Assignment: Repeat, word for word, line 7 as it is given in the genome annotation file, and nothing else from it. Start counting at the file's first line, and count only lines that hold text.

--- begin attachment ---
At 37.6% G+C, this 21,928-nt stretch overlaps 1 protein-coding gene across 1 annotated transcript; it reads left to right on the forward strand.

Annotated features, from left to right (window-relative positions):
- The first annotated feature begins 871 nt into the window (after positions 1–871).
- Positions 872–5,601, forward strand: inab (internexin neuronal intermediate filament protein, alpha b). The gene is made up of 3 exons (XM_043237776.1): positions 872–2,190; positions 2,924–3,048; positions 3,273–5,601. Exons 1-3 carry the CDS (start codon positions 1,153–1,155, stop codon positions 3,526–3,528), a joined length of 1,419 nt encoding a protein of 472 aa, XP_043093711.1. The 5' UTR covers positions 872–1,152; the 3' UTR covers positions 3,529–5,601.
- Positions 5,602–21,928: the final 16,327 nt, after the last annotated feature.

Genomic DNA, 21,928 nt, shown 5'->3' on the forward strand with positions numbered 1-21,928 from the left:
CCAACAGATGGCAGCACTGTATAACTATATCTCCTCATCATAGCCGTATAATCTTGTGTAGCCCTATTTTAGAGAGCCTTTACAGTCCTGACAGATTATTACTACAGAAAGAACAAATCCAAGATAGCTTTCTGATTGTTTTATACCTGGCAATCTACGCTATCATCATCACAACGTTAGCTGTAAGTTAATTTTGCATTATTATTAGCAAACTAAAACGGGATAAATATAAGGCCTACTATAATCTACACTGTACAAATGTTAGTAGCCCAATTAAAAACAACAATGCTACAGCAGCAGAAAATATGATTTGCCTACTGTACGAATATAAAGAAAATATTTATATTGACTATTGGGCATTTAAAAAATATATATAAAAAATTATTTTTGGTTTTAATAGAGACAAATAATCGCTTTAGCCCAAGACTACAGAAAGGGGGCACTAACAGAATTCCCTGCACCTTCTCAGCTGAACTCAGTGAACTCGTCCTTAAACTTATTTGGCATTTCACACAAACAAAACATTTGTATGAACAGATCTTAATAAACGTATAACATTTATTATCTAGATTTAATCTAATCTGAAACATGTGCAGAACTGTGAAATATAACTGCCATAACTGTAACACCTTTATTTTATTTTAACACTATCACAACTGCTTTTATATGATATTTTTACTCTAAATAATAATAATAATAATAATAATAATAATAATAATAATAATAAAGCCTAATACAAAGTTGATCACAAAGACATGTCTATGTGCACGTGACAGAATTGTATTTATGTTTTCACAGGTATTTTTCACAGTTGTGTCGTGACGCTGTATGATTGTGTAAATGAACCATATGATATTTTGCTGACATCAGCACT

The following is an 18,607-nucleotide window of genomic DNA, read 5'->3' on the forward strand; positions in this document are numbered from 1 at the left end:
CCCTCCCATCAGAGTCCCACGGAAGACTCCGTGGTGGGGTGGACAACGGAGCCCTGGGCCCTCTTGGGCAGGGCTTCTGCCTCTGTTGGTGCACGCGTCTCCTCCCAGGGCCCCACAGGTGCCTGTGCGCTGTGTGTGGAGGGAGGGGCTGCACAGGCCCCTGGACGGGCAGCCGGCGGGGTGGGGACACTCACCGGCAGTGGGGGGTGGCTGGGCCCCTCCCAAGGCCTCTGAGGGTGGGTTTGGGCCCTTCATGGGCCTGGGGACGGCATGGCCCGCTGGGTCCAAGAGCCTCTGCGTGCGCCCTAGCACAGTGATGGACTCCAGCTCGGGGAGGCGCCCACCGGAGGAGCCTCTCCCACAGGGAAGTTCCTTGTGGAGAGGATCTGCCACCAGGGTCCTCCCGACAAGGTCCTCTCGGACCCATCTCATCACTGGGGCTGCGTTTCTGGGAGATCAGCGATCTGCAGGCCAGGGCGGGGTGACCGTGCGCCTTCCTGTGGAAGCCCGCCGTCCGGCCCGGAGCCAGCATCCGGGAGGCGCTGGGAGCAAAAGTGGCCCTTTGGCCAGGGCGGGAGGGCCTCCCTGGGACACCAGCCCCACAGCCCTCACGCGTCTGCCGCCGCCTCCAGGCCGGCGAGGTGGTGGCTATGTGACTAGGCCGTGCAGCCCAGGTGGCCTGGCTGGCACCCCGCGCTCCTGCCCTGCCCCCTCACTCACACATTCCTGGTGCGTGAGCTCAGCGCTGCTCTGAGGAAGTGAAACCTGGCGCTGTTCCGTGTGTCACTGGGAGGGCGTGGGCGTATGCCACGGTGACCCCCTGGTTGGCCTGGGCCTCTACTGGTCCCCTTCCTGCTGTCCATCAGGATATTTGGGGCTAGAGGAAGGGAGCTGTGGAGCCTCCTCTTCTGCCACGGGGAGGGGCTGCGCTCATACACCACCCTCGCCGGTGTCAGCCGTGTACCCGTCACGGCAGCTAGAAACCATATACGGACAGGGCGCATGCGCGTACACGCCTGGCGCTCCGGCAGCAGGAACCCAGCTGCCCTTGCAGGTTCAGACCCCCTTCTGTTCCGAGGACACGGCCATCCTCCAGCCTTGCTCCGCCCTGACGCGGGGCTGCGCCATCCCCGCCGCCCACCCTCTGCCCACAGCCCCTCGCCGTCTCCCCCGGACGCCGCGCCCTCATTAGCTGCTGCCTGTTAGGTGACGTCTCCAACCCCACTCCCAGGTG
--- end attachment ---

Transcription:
CCAACAGATGGCAGCACTGTATAACTATATCTCCTCATCATAGCCGTATAATCTTGTGTAGCCCTATTTTAGAGAGCCTTTACAGTCCTGACAGATTATTACTACAGAAAGAACAAATCCAAGATAGCTTTCTGATTGTTTTATACCTGGCAATCTACGCTATCATCATCACAACGTTAGCTGTAAGTTAATTTTGCATTATTATTAGCAAACTAAAACGGGATAAATATAAGGCCTACTATAATCTACACTGTACAAATGTTAGTAGCCCAATTAAAAACAACAATGCTACAGCAGCAGAAAATATGATTTGCCTACTGTACGAATATAAAGAAAATATTTATATTGACTATTGGGCATTTAAAAAATATATATAAAAAATTATTTTTGGTTTTAATAGAGACAAATAATCGCTTTAGCCCAAGACTACAGAAAGGGGGCACTAACAGAATTCCCTGCACCTTCTCAGCTGAACTCAGTGAACTCGTCCTTAAACTTATTTGGCATTTCACACAAACAAAACATTTGTATGAACAGATCTTAATAAACGTATAACATTTATTATCTAGATTTAATCTAATCTGAAACATGTGCAGAACTGTGAAATATAACTGCCATAACTGTAACACCTTTATTTTATTTTAACACTATCACAACTGCTTTTATATGATATTTTTACTCTAAATAATAATAATAATAATAATAATAATAATAATAATAATAATAAAGCCTAATACAAAGTTGATCACAAAGACATGTCTATGTGCACGTGACAGAATTGTATTTATGTTTTCACAGGTATTTTTCACAGTTGTGTCGTGACGCTGTATGATTGTGTAAATGAACCATATGATATTTTGCTGACATCAGCACT